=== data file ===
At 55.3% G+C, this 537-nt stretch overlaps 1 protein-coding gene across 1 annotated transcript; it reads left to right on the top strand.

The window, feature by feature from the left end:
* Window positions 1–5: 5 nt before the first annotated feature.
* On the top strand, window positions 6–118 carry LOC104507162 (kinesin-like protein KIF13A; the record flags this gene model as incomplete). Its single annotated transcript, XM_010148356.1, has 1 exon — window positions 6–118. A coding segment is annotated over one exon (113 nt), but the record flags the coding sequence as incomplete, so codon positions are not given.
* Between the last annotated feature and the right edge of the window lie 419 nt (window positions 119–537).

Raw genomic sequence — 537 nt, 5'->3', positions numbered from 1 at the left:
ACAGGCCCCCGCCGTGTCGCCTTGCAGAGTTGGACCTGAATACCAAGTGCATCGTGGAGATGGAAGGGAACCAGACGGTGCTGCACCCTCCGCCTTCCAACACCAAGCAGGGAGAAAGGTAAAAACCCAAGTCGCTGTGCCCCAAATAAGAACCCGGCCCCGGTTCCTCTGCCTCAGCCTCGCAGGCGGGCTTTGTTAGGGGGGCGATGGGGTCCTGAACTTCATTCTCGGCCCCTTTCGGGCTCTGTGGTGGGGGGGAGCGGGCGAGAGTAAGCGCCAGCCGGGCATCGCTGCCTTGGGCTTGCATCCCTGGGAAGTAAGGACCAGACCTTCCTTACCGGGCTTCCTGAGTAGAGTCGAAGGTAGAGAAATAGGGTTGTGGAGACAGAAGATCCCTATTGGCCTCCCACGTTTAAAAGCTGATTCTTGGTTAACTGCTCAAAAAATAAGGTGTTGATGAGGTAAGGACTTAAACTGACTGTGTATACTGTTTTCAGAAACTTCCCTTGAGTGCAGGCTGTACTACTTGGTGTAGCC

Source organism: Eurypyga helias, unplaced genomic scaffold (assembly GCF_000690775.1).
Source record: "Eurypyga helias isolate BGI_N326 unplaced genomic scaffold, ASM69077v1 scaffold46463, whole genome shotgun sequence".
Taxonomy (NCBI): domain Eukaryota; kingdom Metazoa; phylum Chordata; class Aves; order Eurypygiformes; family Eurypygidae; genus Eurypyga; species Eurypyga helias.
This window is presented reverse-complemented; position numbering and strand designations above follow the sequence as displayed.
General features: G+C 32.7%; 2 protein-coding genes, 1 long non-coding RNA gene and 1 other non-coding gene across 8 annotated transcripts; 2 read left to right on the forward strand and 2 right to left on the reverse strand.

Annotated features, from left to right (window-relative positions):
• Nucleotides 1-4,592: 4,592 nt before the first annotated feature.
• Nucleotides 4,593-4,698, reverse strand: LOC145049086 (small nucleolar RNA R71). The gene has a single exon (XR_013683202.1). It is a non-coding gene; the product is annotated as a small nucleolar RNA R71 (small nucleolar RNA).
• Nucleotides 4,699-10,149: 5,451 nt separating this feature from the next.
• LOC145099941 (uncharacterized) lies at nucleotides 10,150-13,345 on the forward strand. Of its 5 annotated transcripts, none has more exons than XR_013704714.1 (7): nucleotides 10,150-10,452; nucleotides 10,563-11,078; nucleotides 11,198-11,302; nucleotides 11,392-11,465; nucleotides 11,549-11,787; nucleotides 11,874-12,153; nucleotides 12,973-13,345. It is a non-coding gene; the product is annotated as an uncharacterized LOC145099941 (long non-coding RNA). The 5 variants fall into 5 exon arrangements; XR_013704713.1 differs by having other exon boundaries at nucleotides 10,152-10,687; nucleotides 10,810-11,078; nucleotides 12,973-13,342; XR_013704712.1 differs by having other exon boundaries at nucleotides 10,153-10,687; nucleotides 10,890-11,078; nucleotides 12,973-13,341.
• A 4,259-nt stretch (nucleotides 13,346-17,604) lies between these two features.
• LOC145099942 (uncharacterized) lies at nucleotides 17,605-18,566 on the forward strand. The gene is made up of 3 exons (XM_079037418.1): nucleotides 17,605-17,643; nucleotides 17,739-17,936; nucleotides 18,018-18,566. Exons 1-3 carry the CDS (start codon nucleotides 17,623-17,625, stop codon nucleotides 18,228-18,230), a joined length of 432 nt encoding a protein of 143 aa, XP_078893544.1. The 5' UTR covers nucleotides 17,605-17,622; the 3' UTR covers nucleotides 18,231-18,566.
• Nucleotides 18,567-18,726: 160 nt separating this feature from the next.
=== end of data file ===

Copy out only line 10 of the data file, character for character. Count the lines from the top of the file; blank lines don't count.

Taxonomy (NCBI): domain Eukaryota; kingdom Metazoa; phylum Chordata; class Aves; order Eurypygiformes; family Eurypygidae; genus Eurypyga; species Eurypyga helias.